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Cumbia Completa: An Interview With Meridian Brothers' Eblis Álvarez
Patrick Clarke , September 15th, 2020 09:18

Long one of cumbia's most important 21st century practitioners, Eblis Álvarez discusses his radical electronic take on the genre, and the battle against 'fake globalisation'

Photos by Mariana Reyes

In the 1990s, when Eblis Álvarez was studying in the Colombian capital of Bogotá, cumbia music was mostly associated with folkloric gatherings and traditional holidays. “It was seen as this music that was intended just for Christmas,” he remembers. “But me and my friends listened to it as a part of our daily lives and found something special.” Away from cumbia’s traditional home region of the coast, their tastes were somewhat unusual – this was before cumbia underwent a fashionable 21st century revival. “As Latin Americans we were exposed to all kinds of global styles, global hits on the radio, some of them were good, some of them were bad, and I was also a metalhead,” he recalls. “In the circles I was involved in, the music conservatory, the jazz scene and the rock scene, no one would take tropical music seriously. On the coast it was a little different, there were orchestras and a whole tradition, but not in Bogotá.” In 1999, they began Ensamble Polifónico Vallenato, a project that focussed solely on tropical accordion music and cumbia. “Which was very weird in those days.”

The traditional music and dance of Colombia is as varied as the country’s geography. From the Caribbean and Pacific coasts come respective forms of music from large African-descendant communities – the reggae-influenced champeta music on the east and the rhythmic currulao of the west, to name just two. In the mountainous central Andean region, there is bambuco, an old style with its roots in Basque and Spanish folk, as well as the romantic guabina. The Eastern plains of Orinoquía are home to harp-led joropo music, which is also popular in Venezuela and not dissimilar to Flamenco. The coasts are also the birthplace of big band porro music, influenced by European brass ensembles, as well as the hugely popular vallenato, popularised by Spanish settlers. At different points in the 20th century, New York Salsa music, reggae and rock en español has also had significant influence. There is a reason the country’s tourist board have at times employed the slogan ‘Land Of A Thousand Rhythms’.

It is cumbia music, however, that is the best known internationally. “It's kind of our national music,” Álvarez says. “It changed from bambuco to cumbia in the ‘60s and ‘70s. When I grew up it was in the background as the symbol of Colombian music.” His father was from the particularly musically-rich coast. “He’d play not just cumbia, but tropical music, montuno from the Caribbean and Colombian salsa which is influenced by New York. It was a tropical universe, and cumbia was among it but not very high profile, there were no artists focussing on it, it was just our folk music.” Álvarez estimates it’s been present as a framework in “around 70%” of his vast discography. For his new album Cumbia Siglo XXI, however, for the first time the genre becomes the focal point. It’s a record of immense energy, transforming traditional folkloric rhythms into something ultra-modern with the help of blasting electronics and incisive, politicised song writing.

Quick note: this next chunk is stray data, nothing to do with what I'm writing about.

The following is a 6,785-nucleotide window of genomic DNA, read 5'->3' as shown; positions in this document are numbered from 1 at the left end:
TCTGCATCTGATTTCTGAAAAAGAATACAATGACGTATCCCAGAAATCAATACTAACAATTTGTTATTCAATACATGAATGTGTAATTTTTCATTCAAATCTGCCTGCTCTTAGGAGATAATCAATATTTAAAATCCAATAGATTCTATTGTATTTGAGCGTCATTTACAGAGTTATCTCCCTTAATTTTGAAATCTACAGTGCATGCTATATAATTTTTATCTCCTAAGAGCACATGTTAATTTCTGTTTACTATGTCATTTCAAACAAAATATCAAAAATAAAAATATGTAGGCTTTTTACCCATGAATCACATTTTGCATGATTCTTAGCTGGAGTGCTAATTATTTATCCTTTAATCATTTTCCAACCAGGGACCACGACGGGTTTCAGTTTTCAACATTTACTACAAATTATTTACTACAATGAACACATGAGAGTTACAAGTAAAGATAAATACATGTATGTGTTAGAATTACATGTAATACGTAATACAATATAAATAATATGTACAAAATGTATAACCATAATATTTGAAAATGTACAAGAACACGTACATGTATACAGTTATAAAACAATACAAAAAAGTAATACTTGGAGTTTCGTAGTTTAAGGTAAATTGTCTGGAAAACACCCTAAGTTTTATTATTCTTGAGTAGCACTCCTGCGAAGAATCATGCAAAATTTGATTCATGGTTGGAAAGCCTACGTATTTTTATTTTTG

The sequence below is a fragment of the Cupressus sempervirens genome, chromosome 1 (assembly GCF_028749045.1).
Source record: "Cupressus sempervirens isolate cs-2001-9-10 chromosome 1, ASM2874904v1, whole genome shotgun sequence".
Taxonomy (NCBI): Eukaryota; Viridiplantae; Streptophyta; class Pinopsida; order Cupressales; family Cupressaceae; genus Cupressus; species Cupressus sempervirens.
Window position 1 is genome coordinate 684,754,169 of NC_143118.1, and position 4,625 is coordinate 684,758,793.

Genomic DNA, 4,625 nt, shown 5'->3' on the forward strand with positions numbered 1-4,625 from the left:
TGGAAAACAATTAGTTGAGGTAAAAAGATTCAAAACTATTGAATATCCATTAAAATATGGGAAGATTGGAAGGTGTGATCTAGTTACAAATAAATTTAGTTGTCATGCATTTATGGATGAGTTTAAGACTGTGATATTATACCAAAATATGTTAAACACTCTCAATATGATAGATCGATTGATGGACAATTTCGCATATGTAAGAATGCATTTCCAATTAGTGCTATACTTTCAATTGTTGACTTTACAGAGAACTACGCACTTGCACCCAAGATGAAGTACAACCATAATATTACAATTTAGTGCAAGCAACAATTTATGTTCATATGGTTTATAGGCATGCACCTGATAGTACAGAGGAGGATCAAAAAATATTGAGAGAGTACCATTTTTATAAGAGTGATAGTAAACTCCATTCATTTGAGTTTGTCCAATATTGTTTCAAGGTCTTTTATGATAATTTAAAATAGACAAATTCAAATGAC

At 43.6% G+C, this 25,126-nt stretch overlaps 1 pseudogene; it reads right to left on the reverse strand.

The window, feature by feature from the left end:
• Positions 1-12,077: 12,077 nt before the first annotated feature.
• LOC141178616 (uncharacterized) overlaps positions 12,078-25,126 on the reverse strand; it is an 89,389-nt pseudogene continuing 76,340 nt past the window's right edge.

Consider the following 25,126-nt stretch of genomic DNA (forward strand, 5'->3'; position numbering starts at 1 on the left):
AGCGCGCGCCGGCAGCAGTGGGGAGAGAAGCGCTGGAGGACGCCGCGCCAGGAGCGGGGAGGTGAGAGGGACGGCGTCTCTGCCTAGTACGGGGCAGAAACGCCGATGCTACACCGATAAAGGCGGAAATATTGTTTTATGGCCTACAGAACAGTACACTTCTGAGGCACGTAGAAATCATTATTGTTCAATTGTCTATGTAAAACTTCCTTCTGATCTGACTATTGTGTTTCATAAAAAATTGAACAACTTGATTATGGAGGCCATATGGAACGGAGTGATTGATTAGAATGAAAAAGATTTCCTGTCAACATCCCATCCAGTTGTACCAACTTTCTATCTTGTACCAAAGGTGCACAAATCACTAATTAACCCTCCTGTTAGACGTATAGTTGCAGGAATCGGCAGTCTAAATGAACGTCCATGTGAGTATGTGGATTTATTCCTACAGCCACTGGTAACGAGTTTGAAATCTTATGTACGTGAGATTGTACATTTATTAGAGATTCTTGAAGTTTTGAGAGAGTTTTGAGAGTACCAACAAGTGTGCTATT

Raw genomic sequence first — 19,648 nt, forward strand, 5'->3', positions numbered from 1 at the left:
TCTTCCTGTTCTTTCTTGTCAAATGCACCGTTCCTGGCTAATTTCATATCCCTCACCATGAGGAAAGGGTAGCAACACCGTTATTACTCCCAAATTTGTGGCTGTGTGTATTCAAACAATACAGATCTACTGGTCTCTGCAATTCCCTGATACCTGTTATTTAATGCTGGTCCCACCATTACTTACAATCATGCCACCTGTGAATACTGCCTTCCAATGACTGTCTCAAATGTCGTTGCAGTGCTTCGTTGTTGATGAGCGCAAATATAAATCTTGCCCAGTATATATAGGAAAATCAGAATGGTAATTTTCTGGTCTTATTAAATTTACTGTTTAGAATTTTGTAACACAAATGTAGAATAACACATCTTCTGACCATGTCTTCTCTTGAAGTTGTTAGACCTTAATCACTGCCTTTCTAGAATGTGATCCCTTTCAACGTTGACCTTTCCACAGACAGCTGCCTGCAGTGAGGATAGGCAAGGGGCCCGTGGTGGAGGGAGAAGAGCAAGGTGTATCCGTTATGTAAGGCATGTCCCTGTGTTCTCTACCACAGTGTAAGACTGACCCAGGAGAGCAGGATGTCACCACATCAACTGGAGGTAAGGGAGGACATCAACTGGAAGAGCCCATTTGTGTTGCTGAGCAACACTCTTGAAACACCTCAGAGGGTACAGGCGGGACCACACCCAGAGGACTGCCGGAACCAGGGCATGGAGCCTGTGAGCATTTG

At first, Álvarez laughs when asked how he would explain cumbia music as if to someone who’s never heard it before. “That’s an unanswerable question!” he jokes. “Cumbia has too many approaches, and then there’s the cumbia of Mexico, Argentina, Peru… all of them are emblematic styles [of those nations].” There are, however, some bare essentials. “The very, very most important thing is the lamador,” he says, “which is a drum which strikes on the second and fourth beats. This is the thing that cannot be removed from cumbia. Then in Colombian cumbia we have certain specific references. We use the guacharaca, which is like a small, wooden-made guiro, and then depending on the region there’s accordion cumbia, a full band cumbia, cumbia played only on African tambores….”

It is the lamador that has been of most fascination for Álvarez across his career, that intrinsic beat at the genre’s very core. “That was always the key thing for me,” he says. “The thing that connects cumbia to the world. The world is very into binary rock and binary funk, and cumbia is the same. I think this is the reason why cumbia has kicked on a bit more [internationally] than salsa, or more complicated Colombian music. I discovered this thing about the common patterns in music all over the world, something that marked the whole story of modern music. I found there was a common pattern that could be Latin America’s way of existing with its own identity.”